Thanks to Seeking Equilibrium, I discovered FibroGuide. FibroGuide has a modules with great information for those newly diagnosed and those of us who have had fibromyalgia for what feels like forever. You take a simple quiz and it points you to the modules you may find most helpful. Examples of modules are Understanding Fibromyalgia, Fibro Fog, Being Active, Communicating, Sleep, Pacing Yourself, and more. It’s got a lot of great information and I really like how it’s organized. With the quiz, you are quickly pointed to the resources you may find most helpful and don’t have to go digging through a ton of information for the tidbits that are the most relevant for you. I don’t know about you, but my attention span is short and my thoughts are easily scattered so I found the way this site is organized to be very helpful. Check it out!
I’ve gone through a “roadkill tired” spell myself of late. I think I’m finally coming out of it. Adding a Vitamin B and iron supplements to my daily mix of supplements seems to be helping me feel a more normal level of tired, not the bad roadkill tired I’ve been doing. My brother actually figured out that it sounded like I was iron deficient. I definitely notice a difference now that I’m taking it. Thanks brother!
This post on chronic fatigue as it relates to fibromyalgia and other chronic illnesses is really great. She highlights ten common suggestions doctors make to help decrease fatigue and how most of them really work for fibro sufferers. Our brains just don’t work like “normal” brains and until doctors realize that and modify their recommendations accordingly, we’re stuck with getting the same unhelpful advice over and over. My favorite tip she makes is:
Point number 10: Be good to yourself. There is a lot of guilt and problems that go with chronic illness. We do need to be good to ourselves. This will be with us until there is a cure so we shouldn’t be too hard on ourselves.
I love these graphics. Sometimes the best way to understand a bunch of statistics and data is visually. I know I’m a visual learner. The only thing I don’t like about these graphics is that the statistic on how many women have fibromyalgia should be how many people. Men get fibromyalgia too. This is not just a “woman’s disease.”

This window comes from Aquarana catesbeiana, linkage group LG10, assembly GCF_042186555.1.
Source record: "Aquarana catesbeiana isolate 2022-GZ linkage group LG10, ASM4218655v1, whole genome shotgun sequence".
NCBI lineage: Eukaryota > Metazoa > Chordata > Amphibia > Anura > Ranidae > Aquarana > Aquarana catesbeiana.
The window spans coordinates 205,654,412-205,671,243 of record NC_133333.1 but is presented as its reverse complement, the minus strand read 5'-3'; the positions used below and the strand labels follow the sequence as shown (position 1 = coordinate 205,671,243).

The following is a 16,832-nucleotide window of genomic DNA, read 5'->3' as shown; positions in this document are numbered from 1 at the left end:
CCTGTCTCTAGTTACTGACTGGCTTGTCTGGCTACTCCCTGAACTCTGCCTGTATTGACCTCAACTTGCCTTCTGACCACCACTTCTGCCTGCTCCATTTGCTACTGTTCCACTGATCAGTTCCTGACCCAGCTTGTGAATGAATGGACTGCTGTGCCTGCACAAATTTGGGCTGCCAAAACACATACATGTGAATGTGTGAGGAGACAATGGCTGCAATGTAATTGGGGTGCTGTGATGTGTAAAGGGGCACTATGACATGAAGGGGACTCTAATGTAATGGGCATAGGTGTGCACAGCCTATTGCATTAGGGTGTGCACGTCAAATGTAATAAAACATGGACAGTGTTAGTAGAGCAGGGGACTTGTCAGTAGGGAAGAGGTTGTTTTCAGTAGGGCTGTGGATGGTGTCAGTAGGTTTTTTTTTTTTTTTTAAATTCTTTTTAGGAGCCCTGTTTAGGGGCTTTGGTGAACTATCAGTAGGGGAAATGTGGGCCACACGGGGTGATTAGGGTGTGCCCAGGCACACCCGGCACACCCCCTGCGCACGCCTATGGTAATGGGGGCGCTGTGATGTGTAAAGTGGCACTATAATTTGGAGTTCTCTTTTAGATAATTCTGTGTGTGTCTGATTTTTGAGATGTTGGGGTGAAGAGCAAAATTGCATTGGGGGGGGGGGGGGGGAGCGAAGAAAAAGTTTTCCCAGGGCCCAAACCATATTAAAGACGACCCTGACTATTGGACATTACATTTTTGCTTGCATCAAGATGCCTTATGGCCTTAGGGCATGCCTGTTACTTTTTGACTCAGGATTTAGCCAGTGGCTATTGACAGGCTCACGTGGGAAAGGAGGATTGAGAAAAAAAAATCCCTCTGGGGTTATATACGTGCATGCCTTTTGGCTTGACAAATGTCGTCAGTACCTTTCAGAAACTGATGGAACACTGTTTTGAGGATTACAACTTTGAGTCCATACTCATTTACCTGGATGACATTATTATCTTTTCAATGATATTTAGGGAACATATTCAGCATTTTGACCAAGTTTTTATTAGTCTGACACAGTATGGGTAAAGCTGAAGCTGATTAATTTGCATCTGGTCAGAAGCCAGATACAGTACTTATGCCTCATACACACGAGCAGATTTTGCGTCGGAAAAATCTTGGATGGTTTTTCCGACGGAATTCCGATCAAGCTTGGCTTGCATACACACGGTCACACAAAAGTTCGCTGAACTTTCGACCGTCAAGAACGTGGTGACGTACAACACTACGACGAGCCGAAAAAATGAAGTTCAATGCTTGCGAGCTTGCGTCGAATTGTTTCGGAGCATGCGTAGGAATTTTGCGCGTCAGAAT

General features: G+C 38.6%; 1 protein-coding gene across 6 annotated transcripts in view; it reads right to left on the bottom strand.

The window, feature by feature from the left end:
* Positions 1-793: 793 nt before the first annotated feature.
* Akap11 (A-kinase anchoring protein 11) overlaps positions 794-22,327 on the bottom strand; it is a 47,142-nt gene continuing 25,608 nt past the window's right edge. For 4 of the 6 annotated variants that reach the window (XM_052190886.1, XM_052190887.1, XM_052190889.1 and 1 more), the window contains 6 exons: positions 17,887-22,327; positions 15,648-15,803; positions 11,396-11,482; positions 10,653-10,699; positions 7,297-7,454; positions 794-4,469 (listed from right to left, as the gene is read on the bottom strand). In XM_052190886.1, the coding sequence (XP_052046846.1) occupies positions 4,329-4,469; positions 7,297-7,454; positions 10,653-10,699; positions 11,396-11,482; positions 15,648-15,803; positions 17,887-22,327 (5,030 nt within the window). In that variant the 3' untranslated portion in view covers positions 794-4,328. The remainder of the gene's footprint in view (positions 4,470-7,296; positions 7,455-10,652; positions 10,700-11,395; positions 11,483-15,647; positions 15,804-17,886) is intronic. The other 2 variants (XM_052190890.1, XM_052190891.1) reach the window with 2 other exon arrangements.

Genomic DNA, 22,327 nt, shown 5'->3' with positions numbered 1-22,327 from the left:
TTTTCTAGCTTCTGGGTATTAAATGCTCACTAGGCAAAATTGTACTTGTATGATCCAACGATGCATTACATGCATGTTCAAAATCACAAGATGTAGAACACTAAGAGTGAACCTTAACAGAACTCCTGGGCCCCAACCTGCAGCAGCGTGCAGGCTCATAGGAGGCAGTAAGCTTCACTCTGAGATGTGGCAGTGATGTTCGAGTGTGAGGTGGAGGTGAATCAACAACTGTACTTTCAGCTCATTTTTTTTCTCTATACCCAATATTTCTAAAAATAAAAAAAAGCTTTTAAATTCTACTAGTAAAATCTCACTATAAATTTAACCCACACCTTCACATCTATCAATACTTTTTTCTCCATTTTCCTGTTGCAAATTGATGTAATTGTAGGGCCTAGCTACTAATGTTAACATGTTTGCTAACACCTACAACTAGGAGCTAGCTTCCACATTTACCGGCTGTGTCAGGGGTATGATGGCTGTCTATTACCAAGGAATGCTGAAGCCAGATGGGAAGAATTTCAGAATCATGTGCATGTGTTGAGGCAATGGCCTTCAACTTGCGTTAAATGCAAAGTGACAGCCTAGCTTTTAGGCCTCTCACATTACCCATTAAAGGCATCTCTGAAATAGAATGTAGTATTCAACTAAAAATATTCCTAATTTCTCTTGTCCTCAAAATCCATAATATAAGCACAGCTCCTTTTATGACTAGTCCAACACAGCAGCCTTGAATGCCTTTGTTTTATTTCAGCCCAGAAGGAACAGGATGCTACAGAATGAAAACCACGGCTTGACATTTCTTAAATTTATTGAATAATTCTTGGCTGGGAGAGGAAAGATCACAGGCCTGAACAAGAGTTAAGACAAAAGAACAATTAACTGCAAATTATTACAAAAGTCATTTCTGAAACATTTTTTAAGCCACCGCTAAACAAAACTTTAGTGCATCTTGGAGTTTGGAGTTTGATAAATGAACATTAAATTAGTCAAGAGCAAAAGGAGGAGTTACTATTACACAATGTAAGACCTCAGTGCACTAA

I’ve been working through a lot the past year and a half, and perhaps most especially the last few months. I came across this this morning and it struck a chord so I wanted to share. I think of all the lessons I have learned, “You will relapse and that’s okay – as long as you keep fighting,” is the most important. I’ve been frustrated by the feeling that I recover from one physical ailment just to have another one come at me that I have to deal with. Life is a rollercoaster sometimes and sometimes all you can do is roll with the ups and downs as they come. I’ve also learned to get the most enjoyment out of the “ups” as I can. It’s important to enjoy those times while they last. They help you get through the “downs.”
“In the confrontation between the stream and the rock, the stream always wins not through strength, but through persistence.” –Peter Davies
Today is Fibromyalgia Awareness Day! In honor of this, I thought I’d repost one of my first posts discussing what fibromyalgia is. Wear your purple today and show everyone you are a fibromyalgia warrior! #FibromyalgiaAwarenessDay
What is Fibromyalgia?
For those of you who (unfortunately) aren’t already intimately aware of what fibromyalgia is, I thought I’d give a brief introduction to it. Fibromyalgia is also know as Fibromyalgia Syndrome (FMS) and chronic pain disorder. It actually has some links to PTSD, as far as the way the brain works — or rather the way it works but isn’t supposed to be working. Here is the definition of fibromyalgia from the Mayo Clinic’s website. I find that WebMD has some outdated information on fibromyalgia and prefer to reference sites like Mayo’s.
Fibromyalgia is a disorder characterized by widespread musculoskeletal pain accompanied by fatigue, sleep, memory and mood issues. Researchers believe that fibromyalgia amplifies painful sensations by affecting the way your brain processes pain signals. Symptoms sometimes begin after a physical trauma, surgery, infection or significant psychological stress. In other cases, symptoms gradually accumulate over time with no single triggering event.
Women are much more likely to develop fibromyalgia than are men. Many people who have fibromyalgia also have tension headaches, temporomandibular joint (TMJ) disorders, irritable bowel syndrome, anxiety and depression.